France: You coudn’t make it up

Sometimes, life serves you up a story which is so perfect that satirists throw their hands up in desperation, unable to compete. Such is the history of Jérôme Cahuzac, which has caused a political earthquake in France this week.

A former plastic surgeon specialising in hair transplants, Cahuzac, by some improbable progression, became a Socialist parliamentarian. An ally of Dominique Strauss-Kahn, the disgraced former IMF head, Cazahuc shared the latter’s distaste for socialism, and fondness for money and those who possessed it.

So it was natural for François Hollande to nominate this card-carrying neo-liberal as Minister of the Budget, responsible for slashing public spending and making the lives of ordinary French people (eight million of whom live below the poverty line), even harder than it is already.

So where’s the banana skin? Well, Mediapart, the on-line news site the powerful love to hate, alleged last year that Cahuzac had an illegal bank account in Switzerland, which is amusing when you consider that one of his jobs was to crack down on tax evasion. Cahuzac went ballistic, and threatened to sue, and most of the French political and media class lined up behind him, to deplore the “Stasi” tactics of Mediapart, as one of his allies called them. When Hollande sacked him, after a police investigation began, he was widely seen as a victim.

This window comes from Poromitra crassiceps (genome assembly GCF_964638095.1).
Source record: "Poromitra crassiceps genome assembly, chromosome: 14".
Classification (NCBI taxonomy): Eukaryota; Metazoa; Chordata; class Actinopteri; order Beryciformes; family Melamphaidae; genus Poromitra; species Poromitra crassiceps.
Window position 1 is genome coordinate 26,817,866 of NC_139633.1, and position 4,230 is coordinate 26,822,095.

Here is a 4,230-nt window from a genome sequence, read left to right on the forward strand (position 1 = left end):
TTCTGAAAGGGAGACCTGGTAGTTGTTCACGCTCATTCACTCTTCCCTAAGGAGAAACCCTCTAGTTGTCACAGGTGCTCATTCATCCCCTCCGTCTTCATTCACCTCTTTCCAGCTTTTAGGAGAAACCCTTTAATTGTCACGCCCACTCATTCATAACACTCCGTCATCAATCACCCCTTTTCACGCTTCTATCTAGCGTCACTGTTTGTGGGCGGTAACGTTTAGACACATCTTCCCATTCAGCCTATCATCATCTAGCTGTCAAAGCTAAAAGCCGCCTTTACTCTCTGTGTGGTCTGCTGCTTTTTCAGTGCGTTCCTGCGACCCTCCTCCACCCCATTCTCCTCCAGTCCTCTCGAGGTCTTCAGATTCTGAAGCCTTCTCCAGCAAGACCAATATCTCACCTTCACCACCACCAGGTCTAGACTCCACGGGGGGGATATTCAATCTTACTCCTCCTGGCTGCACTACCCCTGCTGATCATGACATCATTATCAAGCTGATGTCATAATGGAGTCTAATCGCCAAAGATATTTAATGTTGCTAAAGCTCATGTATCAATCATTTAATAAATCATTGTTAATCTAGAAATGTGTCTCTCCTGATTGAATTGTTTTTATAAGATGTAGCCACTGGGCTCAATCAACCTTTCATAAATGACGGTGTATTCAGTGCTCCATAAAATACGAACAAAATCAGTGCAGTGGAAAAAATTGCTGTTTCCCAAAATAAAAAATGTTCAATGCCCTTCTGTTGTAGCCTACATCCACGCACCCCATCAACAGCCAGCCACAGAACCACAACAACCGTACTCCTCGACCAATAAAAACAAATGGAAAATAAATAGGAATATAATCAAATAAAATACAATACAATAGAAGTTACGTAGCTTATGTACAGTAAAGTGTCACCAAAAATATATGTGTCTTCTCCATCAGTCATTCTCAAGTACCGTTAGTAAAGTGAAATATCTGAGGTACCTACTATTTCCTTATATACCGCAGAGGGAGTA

Then, this week, the plastic surgeon turned scourge of tax fraudsters calmly announced that, yes he had had undeclared accounts in Switzerland, since transferred to Singapore. And he had lied, to the media, to the French Parliament and to Hollande, when he said he didn’t. But he would like to keep his seat in Parliament, please.

It’s too early to say what the longer-term effects of this scandal will be, but there are at least two possibilities, one good, one bad.

On the good (ish) side is the possibility that self-styled parties of the Left will finally realise that they have no choice but to abandon the idea that they can continually shaft their own natural supporters whilst cozying up to the rich. Even if it were a sensible idea politically (which it isn’t) it would still leave a series of unexploded bombs lying around like this one. But there’s also the chance that this episode will tip the disgust the French feel for their political and business class over the edge. And the beneficiaries won’t, as in the past, be the Socialists, because they are seen as part of the problem. Marine Le Pen, your hour of destiny could be at hand.


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